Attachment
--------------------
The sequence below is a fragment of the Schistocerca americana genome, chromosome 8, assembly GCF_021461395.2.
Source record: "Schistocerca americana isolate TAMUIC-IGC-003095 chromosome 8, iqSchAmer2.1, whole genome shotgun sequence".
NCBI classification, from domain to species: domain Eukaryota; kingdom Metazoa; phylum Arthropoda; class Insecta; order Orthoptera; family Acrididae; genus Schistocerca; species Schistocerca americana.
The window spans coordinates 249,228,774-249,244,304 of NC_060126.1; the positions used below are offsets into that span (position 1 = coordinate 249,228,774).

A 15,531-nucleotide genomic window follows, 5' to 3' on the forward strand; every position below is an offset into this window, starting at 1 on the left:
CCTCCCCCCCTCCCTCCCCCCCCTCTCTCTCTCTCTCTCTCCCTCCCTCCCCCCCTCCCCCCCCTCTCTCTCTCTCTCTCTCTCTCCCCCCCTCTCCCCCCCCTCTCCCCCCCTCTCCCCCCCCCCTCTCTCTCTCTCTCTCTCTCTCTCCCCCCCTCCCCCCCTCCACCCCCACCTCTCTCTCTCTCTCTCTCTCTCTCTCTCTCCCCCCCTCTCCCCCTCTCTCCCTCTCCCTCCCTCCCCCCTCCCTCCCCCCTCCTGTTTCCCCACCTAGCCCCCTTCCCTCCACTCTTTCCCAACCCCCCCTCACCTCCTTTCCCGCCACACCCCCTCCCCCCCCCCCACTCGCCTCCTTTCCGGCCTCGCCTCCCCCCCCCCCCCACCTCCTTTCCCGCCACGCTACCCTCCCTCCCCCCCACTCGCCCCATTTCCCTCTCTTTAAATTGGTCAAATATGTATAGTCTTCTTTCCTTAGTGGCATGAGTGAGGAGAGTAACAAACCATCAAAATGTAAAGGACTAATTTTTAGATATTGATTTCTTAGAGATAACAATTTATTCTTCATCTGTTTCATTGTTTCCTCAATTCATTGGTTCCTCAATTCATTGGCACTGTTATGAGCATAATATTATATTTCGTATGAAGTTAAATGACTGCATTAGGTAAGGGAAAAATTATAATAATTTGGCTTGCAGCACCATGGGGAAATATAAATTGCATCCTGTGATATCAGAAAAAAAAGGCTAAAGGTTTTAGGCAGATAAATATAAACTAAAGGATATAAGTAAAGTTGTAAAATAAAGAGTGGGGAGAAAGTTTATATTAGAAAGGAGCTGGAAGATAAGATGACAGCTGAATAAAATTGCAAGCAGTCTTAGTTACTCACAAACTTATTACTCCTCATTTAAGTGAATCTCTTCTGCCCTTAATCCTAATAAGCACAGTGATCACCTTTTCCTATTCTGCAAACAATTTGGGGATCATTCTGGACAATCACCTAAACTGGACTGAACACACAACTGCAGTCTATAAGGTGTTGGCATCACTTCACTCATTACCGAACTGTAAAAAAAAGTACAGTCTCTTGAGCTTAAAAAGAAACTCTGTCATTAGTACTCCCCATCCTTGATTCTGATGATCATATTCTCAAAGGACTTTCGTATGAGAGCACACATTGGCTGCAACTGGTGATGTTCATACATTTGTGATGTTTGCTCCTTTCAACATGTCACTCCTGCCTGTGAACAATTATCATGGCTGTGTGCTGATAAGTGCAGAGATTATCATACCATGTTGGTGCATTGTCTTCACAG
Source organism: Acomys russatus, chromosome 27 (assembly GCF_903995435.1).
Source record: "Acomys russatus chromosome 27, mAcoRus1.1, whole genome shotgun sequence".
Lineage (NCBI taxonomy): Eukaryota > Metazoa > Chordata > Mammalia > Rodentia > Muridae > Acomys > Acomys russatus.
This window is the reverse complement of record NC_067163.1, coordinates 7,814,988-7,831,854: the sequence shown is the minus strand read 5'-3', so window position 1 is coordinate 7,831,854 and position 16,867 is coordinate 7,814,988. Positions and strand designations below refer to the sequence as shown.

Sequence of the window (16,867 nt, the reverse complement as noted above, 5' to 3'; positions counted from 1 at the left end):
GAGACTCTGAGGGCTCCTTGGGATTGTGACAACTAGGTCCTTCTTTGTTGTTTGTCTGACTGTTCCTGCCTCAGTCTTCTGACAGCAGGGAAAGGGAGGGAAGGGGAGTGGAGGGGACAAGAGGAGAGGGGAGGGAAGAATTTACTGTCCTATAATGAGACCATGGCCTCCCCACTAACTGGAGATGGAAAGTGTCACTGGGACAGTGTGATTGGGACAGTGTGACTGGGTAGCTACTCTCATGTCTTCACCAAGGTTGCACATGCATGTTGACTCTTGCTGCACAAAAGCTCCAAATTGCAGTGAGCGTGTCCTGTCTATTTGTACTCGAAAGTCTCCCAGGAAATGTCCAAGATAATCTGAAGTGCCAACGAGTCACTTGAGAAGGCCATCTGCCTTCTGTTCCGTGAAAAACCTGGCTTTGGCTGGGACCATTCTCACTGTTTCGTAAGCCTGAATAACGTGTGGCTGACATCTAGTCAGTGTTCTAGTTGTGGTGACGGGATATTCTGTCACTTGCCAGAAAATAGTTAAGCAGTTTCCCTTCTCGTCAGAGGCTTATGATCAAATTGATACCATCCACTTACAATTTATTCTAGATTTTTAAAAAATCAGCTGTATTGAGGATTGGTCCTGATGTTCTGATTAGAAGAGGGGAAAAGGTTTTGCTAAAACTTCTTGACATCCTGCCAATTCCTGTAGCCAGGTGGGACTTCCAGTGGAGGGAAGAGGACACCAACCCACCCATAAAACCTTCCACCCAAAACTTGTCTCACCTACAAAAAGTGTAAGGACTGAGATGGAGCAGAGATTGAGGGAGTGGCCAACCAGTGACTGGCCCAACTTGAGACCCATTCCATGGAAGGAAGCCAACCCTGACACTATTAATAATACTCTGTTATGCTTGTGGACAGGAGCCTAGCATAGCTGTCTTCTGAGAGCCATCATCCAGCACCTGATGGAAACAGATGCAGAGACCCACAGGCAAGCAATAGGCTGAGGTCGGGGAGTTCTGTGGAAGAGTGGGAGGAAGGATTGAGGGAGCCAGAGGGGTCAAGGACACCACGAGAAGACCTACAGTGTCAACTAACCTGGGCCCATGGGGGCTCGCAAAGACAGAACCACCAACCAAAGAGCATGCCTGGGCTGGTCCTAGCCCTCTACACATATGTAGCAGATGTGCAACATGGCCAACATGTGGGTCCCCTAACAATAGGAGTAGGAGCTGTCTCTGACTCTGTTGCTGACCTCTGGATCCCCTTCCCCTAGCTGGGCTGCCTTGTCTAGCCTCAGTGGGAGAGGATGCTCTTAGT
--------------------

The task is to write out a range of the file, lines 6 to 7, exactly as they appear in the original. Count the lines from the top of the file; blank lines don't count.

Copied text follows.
CCTCCCCCCCTCCCTCCCCCCCCTCTCTCTCTCTCTCTCTCCCTCCCTCCCCCCCTCCCCCCCCTCTCTCTCTCTCTCTCTCTCTCCCCCCCTCTCCCCCCCCTCTCCCCCCCTCTCCCCCCCCCCTCTCTCTCTCTCTCTCTCTCTCTCCCCCCCTCCCCCCCTCCACCCCCACCTCTCTCTCTCTCTCTCTCTCTCTCTCTCTCCCCCCCTCTCCCCCTCTCTCCCTCTCCCTCCCTCCCCCCTCCCTCCCCCCTCCTGTTTCCCCACCTAGCCCCCTTCCCTCCACTCTTTCCCAACCCCCCCTCACCTCCTTTCCCGCCACACCCCCTCCCCCCCCCCCACTCGCCTCCTTTCCGGCCTCGCCTCCCCCCCCCCCCCACCTCCTTTCCCGCCACGCTACCCTCCCTCCCCCCCACTCGCCCCATTTCCCTCTCTTTAAATTGGTCAAATATGTATAGTCTTCTTTCCTTAGTGGCATGAGTGAGGAGAGTAACAAACCATCAAAATGTAAAGGACTAATTTTTAGATATTGATTTCTTAGAGATAACAATTTATTCTTCATCTGTTTCATTGTTTCCTCAATTCATTGGTTCCTCAATTCATTGGCACTGTTATGAGCATAATATTATATTTCGTATGAAGTTAAATGACTGCATTAGGTAAGGGAAAAATTATAATAATTTGGCTTGCAGCACCATGGGGAAATATAAATTGCATCCTGTGATATCAGAAAAAAAAGGCTAAAGGTTTTAGGCAGATAAATATAAACTAAAGGATATAAGTAAAGTTGTAAAATAAAGAGTGGGGAGAAAGTTTATATTAGAAAGGAGCTGGAAGATAAGATGACAGCTGAATAAAATTGCAAGCAGTCTTAGTTACTCACAAACTTATTACTCCTCATTTAAGTGAATCTCTTCTGCCCTTAATCCTAATAAGCACAGTGATCACCTTTTCCTATTCTGCAAACAATTTGGGGATCATTCTGGACAATCACCTAAACTGGACTGAACACACAACTGCAGTCTATAAGGTGTTGGCATCACTTCACTCATTACCGAACTGTAAAAAAAAGTACAGTCTCTTGAGCTTAAAAAGAAACTCTGTCATTAGTACTCCCCATCCTTGATTCTGATGATCATATTCTCAAAGGACTTTCGTATGAGAGCACACATTGGCTGCAACTGGTGATGTTCATACATTTGTGATGTTTGCTCCTTTCAACATGTCACTCCTGCCTGTGAACAATTATCATGGCTGTGTGCTGATAAGTGCAGAGATTATCATACCATGTTGGTGCATTGTCTTCACAG
Source organism: Acomys russatus, chromosome 27 (assembly GCF_903995435.1).